Tuesday, June 28, 2011

..And Then They Came for our Beer

From New Glarus Brewing Company's Facebook page this morning:
Gov. Walker may be too busy to sit down and discuss the ramifications of Bill 414 on Wisconsin's small brewers, but this cost our state jobs and was not necessary to help South African Breweries known here as SAB Miller/Coors. Nor is Miller under any threat from AB/Inbev. This was passed to hamper the growth of Craft brewers.
I love New Glarus Brewing Company. They make the venerated Spotted Cow, a great wheat beer that has just the right touch of sweetness and goes down easy. They also make a great stout, several good ales, and a wonderful IPA. I would suggest a brewery tour to anyone. New Glarus is a perfect example of Wisconsin's fine tradition of craft brewery, going all the way back to our founding days in the lumber camps.

Governor Walker and the Republicans in this state just signed a budget perfectly designed to invite big, out-of-state money to come in and plunder us. No one is exempt. Our schools, our drinking water, our workers, our forests, and now our beer - all of Wisconsin is under threat of conglomeration, outsourcing, and increased privatization.

The Wisconsin Brewers' Guild wrote an open letter to Governor Walker last week:

Nearly 600,000 guests visit our packaging brewery members’ facilities a year which represents 2.8 people for every barrel brewed. An additional 1.3 million people are entertained by our brewpub members. Since the beer sold by WI craft breweries is still only about 5% of the beer purchased in Wisconsin, it is easy to see how many visitors we could bring in if our collective market share would climb to our goal of 30+%.

Today there are over 50 small breweries and brewpubs operating in Wisconsin, employing more than 1000 state citizens. This doesn’t include the auxiliary industries that support these small breweries such as maltsters, glass manufacturers, paper manufacturers, chemical manufacturers, and brewing equipment manufacturers.

Once again, if we reach our goals, we will be employing over 6000 people directly by our members, and hundreds more would need to be added by our suppliers. Collectively, these businesses have been steadily adding jobs to our state for the last 25 years, including through most recent economic downturn. Craft brewing is one of the fastest growing industries nationwide.

Small brewers are also responsible for starting a renaissance in brewery related agriculture in Wisconsin, with barley, wheat, and hops now being grown to supply the state’s craft brewing industry.


Besides stifling future growth these changes also de-value existing businesses by removing valuable, portable, assets from their portfolios.

Interestingly, the principals promoting these radical modifications to the business models have been steadily reducing Wisconsin jobs. The Wisconsin Beer Distributors Association is a shrinking organization. In 1994, there were 92 wholesalers in the state. In 2007, there were 67. Today there are 42. Each of these closures or mergers results in loss of jobs. Miller-Coors has been steadily reducing workforce in the state for years, including the recent move of their corporate headquarters to Illinois.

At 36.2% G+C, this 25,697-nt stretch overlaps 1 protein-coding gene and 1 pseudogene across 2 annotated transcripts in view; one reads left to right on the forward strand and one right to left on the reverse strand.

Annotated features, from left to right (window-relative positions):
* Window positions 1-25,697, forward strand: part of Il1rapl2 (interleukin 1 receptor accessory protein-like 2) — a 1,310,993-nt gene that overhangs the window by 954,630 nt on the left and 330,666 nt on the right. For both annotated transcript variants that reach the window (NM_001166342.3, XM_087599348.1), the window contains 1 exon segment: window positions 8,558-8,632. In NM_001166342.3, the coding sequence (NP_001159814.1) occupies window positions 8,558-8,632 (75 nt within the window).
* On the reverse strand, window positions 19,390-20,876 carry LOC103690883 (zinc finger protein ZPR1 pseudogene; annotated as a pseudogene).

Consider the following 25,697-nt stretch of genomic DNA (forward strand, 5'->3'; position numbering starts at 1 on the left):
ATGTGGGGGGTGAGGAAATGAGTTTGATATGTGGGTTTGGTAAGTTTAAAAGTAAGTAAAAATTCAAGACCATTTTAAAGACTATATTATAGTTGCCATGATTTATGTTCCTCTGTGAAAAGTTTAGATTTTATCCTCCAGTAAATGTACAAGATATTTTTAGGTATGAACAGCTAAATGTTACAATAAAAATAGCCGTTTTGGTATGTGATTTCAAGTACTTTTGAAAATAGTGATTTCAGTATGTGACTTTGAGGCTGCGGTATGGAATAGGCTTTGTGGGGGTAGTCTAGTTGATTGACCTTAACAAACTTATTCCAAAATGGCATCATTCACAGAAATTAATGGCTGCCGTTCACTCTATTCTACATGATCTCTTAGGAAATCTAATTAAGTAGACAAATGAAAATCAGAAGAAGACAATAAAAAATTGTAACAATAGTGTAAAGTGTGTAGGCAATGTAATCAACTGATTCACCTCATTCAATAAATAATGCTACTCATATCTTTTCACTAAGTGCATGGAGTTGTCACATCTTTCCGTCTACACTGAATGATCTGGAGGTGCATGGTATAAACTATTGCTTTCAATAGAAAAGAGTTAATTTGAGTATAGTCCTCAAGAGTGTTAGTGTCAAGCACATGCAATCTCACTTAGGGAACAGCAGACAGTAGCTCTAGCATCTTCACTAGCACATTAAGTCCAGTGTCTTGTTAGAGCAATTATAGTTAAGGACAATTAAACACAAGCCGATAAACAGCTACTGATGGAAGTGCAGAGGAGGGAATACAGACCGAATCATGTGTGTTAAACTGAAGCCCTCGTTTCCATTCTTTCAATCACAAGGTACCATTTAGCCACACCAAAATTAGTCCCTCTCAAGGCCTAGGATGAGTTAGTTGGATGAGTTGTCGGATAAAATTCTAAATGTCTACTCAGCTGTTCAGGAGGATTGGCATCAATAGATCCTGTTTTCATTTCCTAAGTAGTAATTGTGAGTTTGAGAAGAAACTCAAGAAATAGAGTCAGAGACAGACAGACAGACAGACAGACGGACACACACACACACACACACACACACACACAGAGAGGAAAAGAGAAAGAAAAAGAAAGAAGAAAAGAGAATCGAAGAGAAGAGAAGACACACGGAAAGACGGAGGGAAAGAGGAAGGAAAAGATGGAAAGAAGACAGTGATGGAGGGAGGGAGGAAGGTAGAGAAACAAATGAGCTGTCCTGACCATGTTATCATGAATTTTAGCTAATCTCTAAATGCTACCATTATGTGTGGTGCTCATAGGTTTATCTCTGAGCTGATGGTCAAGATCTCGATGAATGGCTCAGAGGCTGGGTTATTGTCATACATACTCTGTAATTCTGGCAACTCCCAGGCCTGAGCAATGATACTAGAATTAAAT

Much of this reduction is due to a nationwide push for “distributor consolidation” driven by mergers of the world’s largest brewers. It is well publicized that Miller-Coors is seeking to have all of their brands with the same distributor. In Wisconsin, the consolidation has been completed in Milwaukee, Madison, and the southwestern quadrant of the state. The northern half of the state still has independent Miller and Coors wholesalers. The only portion of this legislation that is fiscal in nature creates a new state bureaucracy funded by new “wholesaler permits” with a cap fee of $2500. When the Miller-Coors consolidation process is complete in the north, there will be insufficient funding for this new position. This seems to run counter to your policies.

We believe that changes can be made to our distribution laws in a way that NO Wisconsin businesses are losers. The process should include input from all affected parties.

Please veto all of motion 414 in its entirety.

In spite of this plea from local businesses, the budget was passed, and the governor signed it without so much as an acknowledgment of the existence of the Wisconsin Brewers' Guild.

When the governor says Wisconsin is open for business, apparently this means creating a climate where:
Taken together, these changes speak loudly. What does business prefer? A desperate labor force ready to take any job they can find: Workers with little money and less access to basic healthcare services. Reduced power at the bargaining table. Fewer options for upward mobility. No competition from local upstarts or small businesses: Craft breweries are but one example of this new "pro-business climate" we're creating in Wisconsin. Of course CEOs love us more today. They don't have to pay us, they don't have to deal with our pesky "rights," and they don't have to worry about local competition.

Recall primary dates approach fast. It's July 12th in some districts, and July 19th in others. Keep fighting. Don't let the bastards get you down. We will take this state back. Stick to your guns. Quit drinking that piss that Miller puts out - buy yourself a sixer of Spotted Cow and be proud of your state. We will take the Senate back this summer, and we will take the governor's office back this fall. Wisconsin will be ours!